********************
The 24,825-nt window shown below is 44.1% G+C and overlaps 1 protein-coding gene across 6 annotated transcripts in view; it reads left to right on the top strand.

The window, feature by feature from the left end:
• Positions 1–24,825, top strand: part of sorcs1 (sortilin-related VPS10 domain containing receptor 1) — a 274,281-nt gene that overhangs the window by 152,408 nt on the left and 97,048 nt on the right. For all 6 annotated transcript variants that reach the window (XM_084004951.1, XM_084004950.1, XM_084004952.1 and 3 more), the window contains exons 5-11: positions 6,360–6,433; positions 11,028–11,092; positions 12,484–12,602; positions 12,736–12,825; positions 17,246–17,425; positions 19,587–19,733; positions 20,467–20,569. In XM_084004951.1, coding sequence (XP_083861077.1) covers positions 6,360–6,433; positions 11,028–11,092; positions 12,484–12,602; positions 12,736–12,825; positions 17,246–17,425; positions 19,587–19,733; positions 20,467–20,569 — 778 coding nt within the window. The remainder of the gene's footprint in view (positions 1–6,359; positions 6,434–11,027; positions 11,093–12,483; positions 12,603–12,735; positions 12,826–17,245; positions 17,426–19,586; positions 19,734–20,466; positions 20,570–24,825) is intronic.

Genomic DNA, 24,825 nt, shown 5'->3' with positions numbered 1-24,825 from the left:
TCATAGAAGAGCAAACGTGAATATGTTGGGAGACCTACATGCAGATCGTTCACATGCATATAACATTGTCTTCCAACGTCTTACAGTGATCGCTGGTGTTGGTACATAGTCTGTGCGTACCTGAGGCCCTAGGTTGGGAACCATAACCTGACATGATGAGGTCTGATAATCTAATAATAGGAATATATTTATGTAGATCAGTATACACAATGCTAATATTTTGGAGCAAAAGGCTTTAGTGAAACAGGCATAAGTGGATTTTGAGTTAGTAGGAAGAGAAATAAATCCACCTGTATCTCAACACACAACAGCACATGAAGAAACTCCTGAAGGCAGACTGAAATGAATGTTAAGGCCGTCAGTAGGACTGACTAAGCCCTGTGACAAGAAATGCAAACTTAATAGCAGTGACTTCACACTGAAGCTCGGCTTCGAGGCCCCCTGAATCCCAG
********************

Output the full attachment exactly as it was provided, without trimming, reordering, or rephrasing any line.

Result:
The 24,825-nt window shown below is 44.1% G+C and overlaps 1 protein-coding gene across 6 annotated transcripts in view; it reads left to right on the top strand.

The window, feature by feature from the left end:
• Positions 1–24,825, top strand: part of sorcs1 (sortilin-related VPS10 domain containing receptor 1) — a 274,281-nt gene that overhangs the window by 152,408 nt on the left and 97,048 nt on the right. For all 6 annotated transcript variants that reach the window (XM_084004951.1, XM_084004950.1, XM_084004952.1 and 3 more), the window contains exons 5-11: positions 6,360–6,433; positions 11,028–11,092; positions 12,484–12,602; positions 12,736–12,825; positions 17,246–17,425; positions 19,587–19,733; positions 20,467–20,569. In XM_084004951.1, coding sequence (XP_083861077.1) covers positions 6,360–6,433; positions 11,028–11,092; positions 12,484–12,602; positions 12,736–12,825; positions 17,246–17,425; positions 19,587–19,733; positions 20,467–20,569 — 778 coding nt within the window. The remainder of the gene's footprint in view (positions 1–6,359; positions 6,434–11,027; positions 11,093–12,483; positions 12,603–12,735; positions 12,826–17,245; positions 17,426–19,586; positions 19,734–20,466; positions 20,570–24,825) is intronic.

Genomic DNA, 24,825 nt, shown 5'->3' with positions numbered 1-24,825 from the left:
TCATAGAAGAGCAAACGTGAATATGTTGGGAGACCTACATGCAGATCGTTCACATGCATATAACATTGTCTTCCAACGTCTTACAGTGATCGCTGGTGTTGGTACATAGTCTGTGCGTACCTGAGGCCCTAGGTTGGGAACCATAACCTGACATGATGAGGTCTGATAATCTAATAATAGGAATATATTTATGTAGATCAGTATACACAATGCTAATATTTTGGAGCAAAAGGCTTTAGTGAAACAGGCATAAGTGGATTTTGAGTTAGTAGGAAGAGAAATAAATCCACCTGTATCTCAACACACAACAGCACATGAAGAAACTCCTGAAGGCAGACTGAAATGAATGTTAAGGCCGTCAGTAGGACTGACTAAGCCCTGTGACAAGAAATGCAAACTTAATAGCAGTGACTTCACACTGAAGCTCGGCTTCGAGGCCCCCTGAATCCCAG